The Rotary International Convention held last year in Seoul, South Korea, almost broke the record for highest attendance in the group’s 100-year history.
Almost 50,000 people from 200 countries attended the annual global event, which was also the largest event held in Seoul last year. Of course, Rotary pulled out all the local stops: K-pop acts, Korean fried chicken and traditional dancers, to name a few.
Rotary International has about 34,282 member clubs worldwide and 1.2 million individual members. Its main purpose is to bring together business and professional leaders to provide humanitarian services that advance goodwill in the world. Connect with Korea – Touch the World, not only encouraged camaraderie but also included an exhibit floor with a number of global charity organizations. The main event was held at the city’s Kintex exhibition center and several affiliate events held by individual Rotary chapters kept the group in South Korea for at least another 10 days.
Several stakeholders helped make the massive event possible. Experient, a Maritz Global Events Company, was hired on to execute the task of hotel sourcing and housing management, with on-the-ground support from Kim’s Travel that also served as the official service provider for transportation and additional tours. Of course, planners from Rotary and an active host operating committee also helped incorporate a local flair.
“Korea is an area of significant membership growth and donor activity for Rotary,” says Shannon Watson, director of meetings & events at Rotary International. “In addition, it has exceptional venues, exciting culture and a strong tradition of hospitality.”
A Rotary World
One case in point, the Korean Rotarians were so welcoming that the opening ceremonies ran twice. Local musicians, dancers and youth gathered as part of Rotary’s flag ceremony, an annual tradition that displays all the flags of the Rotary world.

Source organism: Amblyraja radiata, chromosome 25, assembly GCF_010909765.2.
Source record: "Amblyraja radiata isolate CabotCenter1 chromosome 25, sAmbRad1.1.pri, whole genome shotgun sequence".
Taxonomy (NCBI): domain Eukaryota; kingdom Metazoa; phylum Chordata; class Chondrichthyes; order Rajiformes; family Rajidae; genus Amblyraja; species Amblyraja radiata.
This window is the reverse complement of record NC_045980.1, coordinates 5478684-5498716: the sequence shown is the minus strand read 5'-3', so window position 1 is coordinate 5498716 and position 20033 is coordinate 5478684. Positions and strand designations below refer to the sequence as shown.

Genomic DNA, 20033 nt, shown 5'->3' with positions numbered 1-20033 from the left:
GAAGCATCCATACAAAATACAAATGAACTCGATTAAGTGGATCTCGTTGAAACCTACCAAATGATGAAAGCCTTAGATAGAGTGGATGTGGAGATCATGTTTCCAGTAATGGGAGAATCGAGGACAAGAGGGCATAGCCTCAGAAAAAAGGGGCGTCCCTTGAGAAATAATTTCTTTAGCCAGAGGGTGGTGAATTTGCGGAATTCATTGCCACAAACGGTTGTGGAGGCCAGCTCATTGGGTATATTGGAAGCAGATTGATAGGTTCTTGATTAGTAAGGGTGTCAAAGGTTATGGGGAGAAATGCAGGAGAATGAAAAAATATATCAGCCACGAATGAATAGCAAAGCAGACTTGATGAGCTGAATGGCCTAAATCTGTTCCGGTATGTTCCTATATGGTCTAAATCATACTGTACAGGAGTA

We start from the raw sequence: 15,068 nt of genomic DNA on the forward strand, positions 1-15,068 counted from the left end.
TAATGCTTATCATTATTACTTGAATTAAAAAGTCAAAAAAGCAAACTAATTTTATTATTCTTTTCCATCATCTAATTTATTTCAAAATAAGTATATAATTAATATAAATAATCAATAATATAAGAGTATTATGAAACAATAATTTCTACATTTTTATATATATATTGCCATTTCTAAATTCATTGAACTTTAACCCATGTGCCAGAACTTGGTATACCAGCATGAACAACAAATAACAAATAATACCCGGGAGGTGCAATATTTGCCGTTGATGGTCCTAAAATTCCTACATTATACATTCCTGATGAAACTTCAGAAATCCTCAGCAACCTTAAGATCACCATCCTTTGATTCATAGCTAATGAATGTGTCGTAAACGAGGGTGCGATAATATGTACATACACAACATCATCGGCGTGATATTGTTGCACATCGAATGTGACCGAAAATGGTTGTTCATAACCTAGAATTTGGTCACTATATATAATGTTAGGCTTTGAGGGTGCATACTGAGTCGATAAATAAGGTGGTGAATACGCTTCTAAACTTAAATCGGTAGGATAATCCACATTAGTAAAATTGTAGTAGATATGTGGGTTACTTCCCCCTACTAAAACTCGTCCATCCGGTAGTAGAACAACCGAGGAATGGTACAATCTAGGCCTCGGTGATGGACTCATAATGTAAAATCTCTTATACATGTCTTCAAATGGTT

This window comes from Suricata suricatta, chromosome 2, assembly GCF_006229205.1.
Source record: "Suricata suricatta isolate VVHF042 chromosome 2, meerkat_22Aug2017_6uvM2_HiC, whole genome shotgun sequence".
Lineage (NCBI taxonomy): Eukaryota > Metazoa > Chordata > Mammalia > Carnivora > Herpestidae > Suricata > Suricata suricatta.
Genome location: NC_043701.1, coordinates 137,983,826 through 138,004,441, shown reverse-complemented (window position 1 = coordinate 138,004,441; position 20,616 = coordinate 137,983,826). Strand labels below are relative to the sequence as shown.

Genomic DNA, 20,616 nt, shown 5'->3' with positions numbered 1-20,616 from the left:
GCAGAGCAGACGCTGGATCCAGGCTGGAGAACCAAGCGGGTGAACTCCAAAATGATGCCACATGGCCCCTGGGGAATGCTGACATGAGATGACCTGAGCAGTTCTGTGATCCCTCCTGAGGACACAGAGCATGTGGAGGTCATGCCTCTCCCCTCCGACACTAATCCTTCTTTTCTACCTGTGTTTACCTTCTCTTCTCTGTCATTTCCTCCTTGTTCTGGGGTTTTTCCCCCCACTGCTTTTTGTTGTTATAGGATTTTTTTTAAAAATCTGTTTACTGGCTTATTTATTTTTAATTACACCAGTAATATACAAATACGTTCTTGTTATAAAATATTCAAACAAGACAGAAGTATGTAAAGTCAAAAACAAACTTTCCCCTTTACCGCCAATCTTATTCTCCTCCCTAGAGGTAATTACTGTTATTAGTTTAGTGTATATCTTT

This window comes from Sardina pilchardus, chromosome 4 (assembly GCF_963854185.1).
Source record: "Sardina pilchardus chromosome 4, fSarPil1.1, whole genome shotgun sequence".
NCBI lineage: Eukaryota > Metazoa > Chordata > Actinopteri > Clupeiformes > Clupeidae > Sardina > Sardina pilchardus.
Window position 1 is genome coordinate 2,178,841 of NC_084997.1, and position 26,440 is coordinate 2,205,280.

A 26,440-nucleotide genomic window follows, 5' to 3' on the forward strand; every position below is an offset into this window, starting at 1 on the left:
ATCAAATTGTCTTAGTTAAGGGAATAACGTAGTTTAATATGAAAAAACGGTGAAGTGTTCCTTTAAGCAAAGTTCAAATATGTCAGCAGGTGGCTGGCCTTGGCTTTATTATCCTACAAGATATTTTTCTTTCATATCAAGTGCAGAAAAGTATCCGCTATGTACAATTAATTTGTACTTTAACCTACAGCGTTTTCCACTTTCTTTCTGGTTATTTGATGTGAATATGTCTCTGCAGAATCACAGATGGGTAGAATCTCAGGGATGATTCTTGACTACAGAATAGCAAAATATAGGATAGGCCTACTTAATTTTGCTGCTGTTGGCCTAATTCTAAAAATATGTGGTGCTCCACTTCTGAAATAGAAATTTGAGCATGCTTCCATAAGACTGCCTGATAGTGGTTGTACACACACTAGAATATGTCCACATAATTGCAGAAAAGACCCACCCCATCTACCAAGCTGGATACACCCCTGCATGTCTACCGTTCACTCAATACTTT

The host operating committee made it a priority to incorporate K-Pop acts and other high-energy performances into the welcome event. They also organized a robust schedule of tours and events that included visits to local and remote temples and shrines, a tour of the Korean Demilitarized Zone (DMZ), performances by the Seoul Symphony, and pre- and post-tours to various parts of South Korea. One of the other Rotary traditions included was a “Host Hospitality” night, when local Rotarians are matched with Rotarians from other countries and host them for a meal and evening activities.
The event also creatively incorporated Korean cuisine via food trucks between the Kintex I and Kintex II concourse. “They were incredibly popular with the attendees, who tried a variety of local delicacies and found some comfort foods such as barbecue and fried chicken that translated across [various cultures],” Watson explains.
The Rotary program attracted top-name Koreans as well, with keynote speeches from the Eighth Secretary-General of the United Nations Ban Ki-moon and Korean Prime Minister Hwang Kyo-ahn. And as part of the closing ceremony, Psy—the famous Korean musician and YouTube sensation known for the hit “Gangham Style”—performed. The performer has his own Rotary connection as his father and grandfather were members.
Watson says local companies that understood Korean customs and culture were also crucial to the success of the event. “There are some complexities in working in the Korean culture. OK doesn’t mean yes, it means, ‘I understand what you’re asking for.’ It’s easy to think that an agreement has been reached when that conclusion is premature.